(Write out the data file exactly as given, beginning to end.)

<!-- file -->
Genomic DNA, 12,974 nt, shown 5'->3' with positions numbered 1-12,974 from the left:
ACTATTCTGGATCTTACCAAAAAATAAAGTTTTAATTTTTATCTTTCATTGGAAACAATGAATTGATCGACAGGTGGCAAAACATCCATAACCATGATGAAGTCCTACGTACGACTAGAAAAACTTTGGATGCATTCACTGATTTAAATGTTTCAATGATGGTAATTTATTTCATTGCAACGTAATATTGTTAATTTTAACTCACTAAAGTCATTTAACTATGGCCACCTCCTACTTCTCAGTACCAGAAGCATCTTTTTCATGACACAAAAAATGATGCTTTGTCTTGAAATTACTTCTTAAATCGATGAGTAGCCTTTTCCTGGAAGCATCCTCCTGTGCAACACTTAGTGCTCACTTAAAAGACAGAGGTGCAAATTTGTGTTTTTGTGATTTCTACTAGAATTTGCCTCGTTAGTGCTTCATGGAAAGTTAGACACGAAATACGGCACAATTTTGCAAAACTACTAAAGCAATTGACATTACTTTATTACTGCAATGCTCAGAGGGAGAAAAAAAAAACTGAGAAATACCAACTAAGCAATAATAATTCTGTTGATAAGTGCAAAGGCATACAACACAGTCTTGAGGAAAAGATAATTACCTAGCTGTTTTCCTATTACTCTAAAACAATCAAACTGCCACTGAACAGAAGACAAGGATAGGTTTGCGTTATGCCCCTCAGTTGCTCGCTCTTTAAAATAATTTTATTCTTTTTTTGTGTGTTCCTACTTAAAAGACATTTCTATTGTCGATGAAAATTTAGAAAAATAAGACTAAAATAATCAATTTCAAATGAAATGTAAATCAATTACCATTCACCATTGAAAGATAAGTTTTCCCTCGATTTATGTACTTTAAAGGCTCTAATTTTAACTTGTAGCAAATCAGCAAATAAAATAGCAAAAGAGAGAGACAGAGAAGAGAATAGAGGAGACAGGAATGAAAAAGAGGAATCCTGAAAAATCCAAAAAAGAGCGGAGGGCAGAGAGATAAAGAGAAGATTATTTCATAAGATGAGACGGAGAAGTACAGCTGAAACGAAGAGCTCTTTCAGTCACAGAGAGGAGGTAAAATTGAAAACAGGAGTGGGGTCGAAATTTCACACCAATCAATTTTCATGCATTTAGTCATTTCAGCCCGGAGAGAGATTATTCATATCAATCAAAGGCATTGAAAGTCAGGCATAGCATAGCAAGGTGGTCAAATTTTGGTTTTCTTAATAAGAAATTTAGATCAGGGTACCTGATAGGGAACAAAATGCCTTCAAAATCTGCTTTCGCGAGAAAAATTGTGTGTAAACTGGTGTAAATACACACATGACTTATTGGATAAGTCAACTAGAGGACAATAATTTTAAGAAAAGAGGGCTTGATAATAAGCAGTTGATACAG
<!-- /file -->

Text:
Genomic DNA, 12,974 nt, shown 5'->3' with positions numbered 1-12,974 from the left:
ACTATTCTGGATCTTACCAAAAAATAAAGTTTTAATTTTTATCTTTCATTGGAAACAATGAATTGATCGACAGGTGGCAAAACATCCATAACCATGATGAAGTCCTACGTACGACTAGAAAAACTTTGGATGCATTCACTGATTTAAATGTTTCAATGATGGTAATTTATTTCATTGCAACGTAATATTGTTAATTTTAACTCACTAAAGTCATTTAACTATGGCCACCTCCTACTTCTCAGTACCAGAAGCATCTTTTTCATGACACAAAAAATGATGCTTTGTCTTGAAATTACTTCTTAAATCGATGAGTAGCCTTTTCCTGGAAGCATCCTCCTGTGCAACACTTAGTGCTCACTTAAAAGACAGAGGTGCAAATTTGTGTTTTTGTGATTTCTACTAGAATTTGCCTCGTTAGTGCTTCATGGAAAGTTAGACACGAAATACGGCACAATTTTGCAAAACTACTAAAGCAATTGACATTACTTTATTACTGCAATGCTCAGAGGGAGAAAAAAAAAACTGAGAAATACCAACTAAGCAATAATAATTCTGTTGATAAGTGCAAAGGCATACAACACAGTCTTGAGGAAAAGATAATTACCTAGCTGTTTTCCTATTACTCTAAAACAATCAAACTGCCACTGAACAGAAGACAAGGATAGGTTTGCGTTATGCCCCTCAGTTGCTCGCTCTTTAAAATAATTTTATTCTTTTTTTGTGTGTTCCTACTTAAAAGACATTTCTATTGTCGATGAAAATTTAGAAAAATAAGACTAAAATAATCAATTTCAAATGAAATGTAAATCAATTACCATTCACCATTGAAAGATAAGTTTTCCCTCGATTTATGTACTTTAAAGGCTCTAATTTTAACTTGTAGCAAATCAGCAAATAAAATAGCAAAAGAGAGAGACAGAGAAGAGAATAGAGGAGACAGGAATGAAAAAGAGGAATCCTGAAAAATCCAAAAAAGAGCGGAGGGCAGAGAGATAAAGAGAAGATTATTTCATAAGATGAGACGGAGAAGTACAGCTGAAACGAAGAGCTCTTTCAGTCACAGAGAGGAGGTAAAATTGAAAACAGGAGTGGGGTCGAAATTTCACACCAATCAATTTTCATGCATTTAGTCATTTCAGCCCGGAGAGAGATTATTCATATCAATCAAAGGCATTGAAAGTCAGGCATAGCATAGCAAGGTGGTCAAATTTTGGTTTTCTTAATAAGAAATTTAGATCAGGGTACCTGATAGGGAACAAAATGCCTTCAAAATCTGCTTTCGCGAGAAAAATTGTGTGTAAACTGGTGTAAATACACACATGACTTATTGGATAAGTCAACTAGAGGACAATAATTTTAAGAAAAGAGGGCTTGATAATAAGCAGTTGATACAG